I have search a bit to try to find a similar questions, but I have not been able to find any leads.

There are techniques to programmatically detect steady tones in audio, such as the Goertzel algorithm. I have been trying to find a way to detect a frequency sweep of some kind. My specific application is to monitor the audio from a security camera, and detect, say, when a door prop or car alarm is triggered. If it matters, one can assume that the sound will repeat many times, and that the frequency is a smooth sweep, and not discreet tones.

I don't want to base it strictly off of amplitude, since the frequency response is sometimes very non-linear on these cheap cameras, and other noises can be a source of false alarms. Also, the alarm source may be distant.


1 Answer 1


If you know the signal of interest in advance, you can pre-record it and constantly calculate correlation between recorded sample and incoming signal.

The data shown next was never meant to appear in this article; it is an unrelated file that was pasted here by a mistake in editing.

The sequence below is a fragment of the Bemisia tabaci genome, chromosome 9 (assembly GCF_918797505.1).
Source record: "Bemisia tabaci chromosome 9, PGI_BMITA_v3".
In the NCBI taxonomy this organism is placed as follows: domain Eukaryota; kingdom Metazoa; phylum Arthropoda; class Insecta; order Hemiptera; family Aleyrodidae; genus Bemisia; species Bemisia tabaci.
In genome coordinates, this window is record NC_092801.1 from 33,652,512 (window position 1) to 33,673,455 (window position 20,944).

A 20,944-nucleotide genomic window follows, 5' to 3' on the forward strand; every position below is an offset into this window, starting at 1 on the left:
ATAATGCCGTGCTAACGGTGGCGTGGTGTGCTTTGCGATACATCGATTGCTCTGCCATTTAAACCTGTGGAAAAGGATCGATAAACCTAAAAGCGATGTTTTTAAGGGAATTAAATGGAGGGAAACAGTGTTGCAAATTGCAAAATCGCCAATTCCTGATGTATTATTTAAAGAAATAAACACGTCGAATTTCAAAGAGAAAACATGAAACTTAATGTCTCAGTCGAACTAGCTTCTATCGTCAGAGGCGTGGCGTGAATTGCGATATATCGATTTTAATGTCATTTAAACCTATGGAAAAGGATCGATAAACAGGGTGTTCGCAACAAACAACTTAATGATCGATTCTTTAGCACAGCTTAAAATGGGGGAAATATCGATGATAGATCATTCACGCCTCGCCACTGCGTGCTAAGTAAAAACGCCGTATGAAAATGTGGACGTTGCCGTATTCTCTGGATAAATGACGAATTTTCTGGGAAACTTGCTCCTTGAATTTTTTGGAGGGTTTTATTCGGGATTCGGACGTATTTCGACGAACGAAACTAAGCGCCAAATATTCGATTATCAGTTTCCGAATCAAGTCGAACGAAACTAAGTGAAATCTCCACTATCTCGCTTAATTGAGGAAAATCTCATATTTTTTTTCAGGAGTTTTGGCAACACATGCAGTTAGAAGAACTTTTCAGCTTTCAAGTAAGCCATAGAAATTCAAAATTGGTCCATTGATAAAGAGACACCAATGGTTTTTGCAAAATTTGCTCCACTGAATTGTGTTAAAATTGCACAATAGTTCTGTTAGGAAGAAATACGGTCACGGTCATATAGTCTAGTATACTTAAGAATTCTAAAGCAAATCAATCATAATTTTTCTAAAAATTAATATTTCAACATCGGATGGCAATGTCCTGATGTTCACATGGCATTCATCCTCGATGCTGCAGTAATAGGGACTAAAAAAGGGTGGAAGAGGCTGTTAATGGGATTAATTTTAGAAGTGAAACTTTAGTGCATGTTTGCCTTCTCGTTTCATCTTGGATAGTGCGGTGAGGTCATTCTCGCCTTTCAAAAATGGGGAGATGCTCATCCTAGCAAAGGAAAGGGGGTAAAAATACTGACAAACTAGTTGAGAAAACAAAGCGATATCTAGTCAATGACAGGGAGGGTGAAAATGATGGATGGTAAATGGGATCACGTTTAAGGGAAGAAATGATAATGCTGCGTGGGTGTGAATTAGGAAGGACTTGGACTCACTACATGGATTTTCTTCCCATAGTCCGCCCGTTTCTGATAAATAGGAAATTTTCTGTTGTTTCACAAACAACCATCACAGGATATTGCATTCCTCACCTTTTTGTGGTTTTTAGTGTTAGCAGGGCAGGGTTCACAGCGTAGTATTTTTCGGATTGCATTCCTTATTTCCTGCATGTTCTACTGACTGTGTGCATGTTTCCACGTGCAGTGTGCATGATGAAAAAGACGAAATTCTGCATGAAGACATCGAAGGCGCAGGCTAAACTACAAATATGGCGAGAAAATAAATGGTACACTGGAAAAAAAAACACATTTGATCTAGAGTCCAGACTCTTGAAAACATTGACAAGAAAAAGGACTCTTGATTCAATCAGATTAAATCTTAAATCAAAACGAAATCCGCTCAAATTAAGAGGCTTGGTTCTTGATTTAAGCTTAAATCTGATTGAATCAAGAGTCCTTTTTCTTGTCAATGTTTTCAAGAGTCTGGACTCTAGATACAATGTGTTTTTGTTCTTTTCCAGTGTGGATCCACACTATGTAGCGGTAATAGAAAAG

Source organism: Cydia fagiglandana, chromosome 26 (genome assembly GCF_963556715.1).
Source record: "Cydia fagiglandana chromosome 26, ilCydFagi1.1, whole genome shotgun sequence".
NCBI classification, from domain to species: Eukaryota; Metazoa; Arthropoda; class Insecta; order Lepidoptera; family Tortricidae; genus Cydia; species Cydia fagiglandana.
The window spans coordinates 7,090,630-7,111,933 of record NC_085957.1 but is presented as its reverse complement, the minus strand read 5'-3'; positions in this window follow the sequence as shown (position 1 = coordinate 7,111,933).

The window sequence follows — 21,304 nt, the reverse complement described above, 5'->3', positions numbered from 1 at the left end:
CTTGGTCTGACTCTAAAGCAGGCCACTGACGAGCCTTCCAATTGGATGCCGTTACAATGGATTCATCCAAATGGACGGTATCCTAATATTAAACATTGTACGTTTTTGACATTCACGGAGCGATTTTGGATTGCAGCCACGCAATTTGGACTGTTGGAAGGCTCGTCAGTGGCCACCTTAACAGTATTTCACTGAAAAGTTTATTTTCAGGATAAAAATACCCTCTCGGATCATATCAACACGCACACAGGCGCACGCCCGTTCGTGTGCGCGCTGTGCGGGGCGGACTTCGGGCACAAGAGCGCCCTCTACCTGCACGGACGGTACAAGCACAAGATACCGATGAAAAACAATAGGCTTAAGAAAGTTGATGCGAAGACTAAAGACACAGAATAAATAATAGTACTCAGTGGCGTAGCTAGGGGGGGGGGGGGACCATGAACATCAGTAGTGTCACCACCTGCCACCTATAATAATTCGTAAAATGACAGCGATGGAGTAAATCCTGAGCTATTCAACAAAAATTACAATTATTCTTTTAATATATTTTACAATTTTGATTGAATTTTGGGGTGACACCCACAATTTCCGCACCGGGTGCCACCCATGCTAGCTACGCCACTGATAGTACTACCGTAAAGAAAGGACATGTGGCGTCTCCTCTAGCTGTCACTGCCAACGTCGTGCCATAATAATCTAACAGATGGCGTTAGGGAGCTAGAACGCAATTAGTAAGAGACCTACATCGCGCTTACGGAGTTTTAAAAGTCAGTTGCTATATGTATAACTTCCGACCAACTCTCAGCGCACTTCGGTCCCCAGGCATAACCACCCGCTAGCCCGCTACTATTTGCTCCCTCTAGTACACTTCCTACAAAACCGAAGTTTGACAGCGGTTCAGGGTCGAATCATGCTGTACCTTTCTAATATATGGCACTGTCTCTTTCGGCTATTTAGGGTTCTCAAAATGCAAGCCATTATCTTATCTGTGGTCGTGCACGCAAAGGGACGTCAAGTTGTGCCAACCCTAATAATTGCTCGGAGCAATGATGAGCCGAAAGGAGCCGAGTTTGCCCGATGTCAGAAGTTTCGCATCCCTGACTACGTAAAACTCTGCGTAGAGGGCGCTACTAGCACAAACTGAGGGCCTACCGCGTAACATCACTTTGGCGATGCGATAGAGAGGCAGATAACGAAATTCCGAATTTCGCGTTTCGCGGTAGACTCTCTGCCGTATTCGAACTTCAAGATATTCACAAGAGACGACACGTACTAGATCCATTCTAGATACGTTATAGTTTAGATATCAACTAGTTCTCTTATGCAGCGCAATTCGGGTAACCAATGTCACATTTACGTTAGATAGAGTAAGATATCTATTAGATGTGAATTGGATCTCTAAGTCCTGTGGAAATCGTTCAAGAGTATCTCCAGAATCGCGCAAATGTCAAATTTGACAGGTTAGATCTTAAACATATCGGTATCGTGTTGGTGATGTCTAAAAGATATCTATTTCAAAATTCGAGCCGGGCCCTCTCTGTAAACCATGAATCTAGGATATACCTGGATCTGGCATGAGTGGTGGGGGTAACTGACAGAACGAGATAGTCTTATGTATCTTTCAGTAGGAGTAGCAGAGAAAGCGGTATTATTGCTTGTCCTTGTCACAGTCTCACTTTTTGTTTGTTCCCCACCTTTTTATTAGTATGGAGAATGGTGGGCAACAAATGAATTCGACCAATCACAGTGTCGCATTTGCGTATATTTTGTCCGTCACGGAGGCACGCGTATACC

• Record a sample sound from a channel to be analyzed (you can record a number of periods)
  • Reverse it
  • Use reversed signal as an impulse response for FIR filter (this also is known as "matched filter") - filter will output a peak when signal of interest passes through it.

If you are interested in general varying tone detection (much more difficult problem), look at the chirplet transform - the sort of wavelet transform which uses varying frequency wavelets (chirplets) as its basis. People used it to count wolf howls, for example.

  • $\begingroup$ Thanks. This gives me a good starting point in to where I need to look. $\endgroup$
    – hashbang
    Apr 5, 2015 at 23:44

Your Answer

By clicking “Post Your Answer”, you agree to our terms of service, privacy policy and cookie policy

Not the answer you're looking for? Browse other questions tagged or ask your own question.